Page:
Last week saw the celebratory meeting online to report on the fifth year of progress of the Better Births maternity transformation for England.

For those unfamiliar with Better Births, back in 2015 a country-wide consultation process took place to consider how maternity service could be improved after the revelations from reports on maternity services in Morecombe bay.

Led by Baroness Julia Cumberlege, the Better Births report pointed to change needed in:

  1. Personalised care
  2. Continuity of carer
  3. Safer care
  4. Better postnatal and mental health care
  5. Multi-professional working
  6. Working across boundaries
  7. The payment system

At the time the similarities of the requirements to the fated Changing Childbirth report of the early 1990s were recognised by those of us old enough to remember. However, this time, the process of implementation has been very different, with lessons learned, particularly around having service users at the helm and a multidisciplinary teamwork approach. The meeting last week had a truly celebratory focus and highlighted the ongoing progress and success of the transformation process. Presentations were from different professional groups as well as from Mo Ade, MVP chair for the Maternity Voices partnerships discussing co-production. The meeting also introduced the new guidance for Local Maternity Systems for Personalised care planning, a key piece in the puzzle for implementation of the transformation.

Despite the celebratory nature, it is evident there is much more work to do, especially since the hiatus created by the pandemic over the last year. The pandemic has also exposed the lack of equity across all healthcare, with the MBRACCE report pointing again to major discrepancy. Jacqueline Dunkley-Bent, reminded us of the inequity across the services and raised again that there is still much to do. In addition, the recent interim report on the events at Shrewsbury and Telford Hospital NHS Trust from Donna Ockenden, concluded with changes required for increased safety. It was impressed at the Better Births event that these recommendations would be embedded into the current Maternity transformation plans. Recent increased funding to aid implementation was also broadly welcomed.

It was a joy to hear Baroness Julia Cumberlege, original lead of both Changing Childbirth and for Better Births, tell us birth is to promote dignity, that birth is not a medical event and it is time to leave behind some of the bureaucracy, including ditching policies, and birth in stirrups. She also celebrated the work of the stakeholders of Better births, including the National maternity voices partnerships, and praised multidisciplinary safety training.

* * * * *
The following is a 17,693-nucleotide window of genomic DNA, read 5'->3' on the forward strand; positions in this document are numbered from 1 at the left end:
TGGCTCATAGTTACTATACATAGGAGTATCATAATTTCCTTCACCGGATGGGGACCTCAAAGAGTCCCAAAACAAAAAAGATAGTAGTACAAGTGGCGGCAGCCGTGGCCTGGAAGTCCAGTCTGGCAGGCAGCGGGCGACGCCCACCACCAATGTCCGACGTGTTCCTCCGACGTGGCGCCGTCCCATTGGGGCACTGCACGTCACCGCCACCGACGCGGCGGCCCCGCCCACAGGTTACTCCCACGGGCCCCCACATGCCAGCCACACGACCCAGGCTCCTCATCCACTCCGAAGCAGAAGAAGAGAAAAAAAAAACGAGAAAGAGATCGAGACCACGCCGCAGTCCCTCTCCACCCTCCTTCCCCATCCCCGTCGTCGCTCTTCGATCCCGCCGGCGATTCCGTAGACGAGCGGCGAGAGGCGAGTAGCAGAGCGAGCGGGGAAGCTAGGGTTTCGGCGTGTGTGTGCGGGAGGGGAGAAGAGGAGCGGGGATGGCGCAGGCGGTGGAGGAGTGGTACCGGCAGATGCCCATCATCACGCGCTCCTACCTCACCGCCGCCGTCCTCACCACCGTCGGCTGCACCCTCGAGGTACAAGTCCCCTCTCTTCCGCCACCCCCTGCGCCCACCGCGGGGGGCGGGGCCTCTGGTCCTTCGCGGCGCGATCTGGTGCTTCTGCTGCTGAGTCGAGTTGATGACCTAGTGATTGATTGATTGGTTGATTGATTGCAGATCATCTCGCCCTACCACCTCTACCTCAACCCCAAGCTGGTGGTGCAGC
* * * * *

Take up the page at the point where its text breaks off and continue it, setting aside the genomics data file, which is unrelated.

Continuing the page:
At the end of the day, Steve Anderson, Head of the Maternity Programme, highlighted the guidance for Local Maternity systems to progress, that started with recovery from the pandemic. Sarah Jane Marsh, Chair of the National Maternity Transformation programme also introduced the new plans for Maternity Digital care records across the services.

The Better Births five year review leaves a taste of hope and anticipation that, after so many years of waiting since Changing Childbirth, there could be a maternity service that will be the best for women and birthing people, their babies and families for a long time to come. But it is evident that there is still much to do. For example, full continuity of care teams across the country are now numbered at 347, with 214 of those in areas of deprivation. As a development this is encouraging, but there still remains many areas that do not have this in place. Momentum has clearly been lost with the past year of the pandemic. Here is hoping that services will now be able to take a deep breath, welcome the positive news from the review and see the extra funding as a shot in the arm to continue on the process of change.

 

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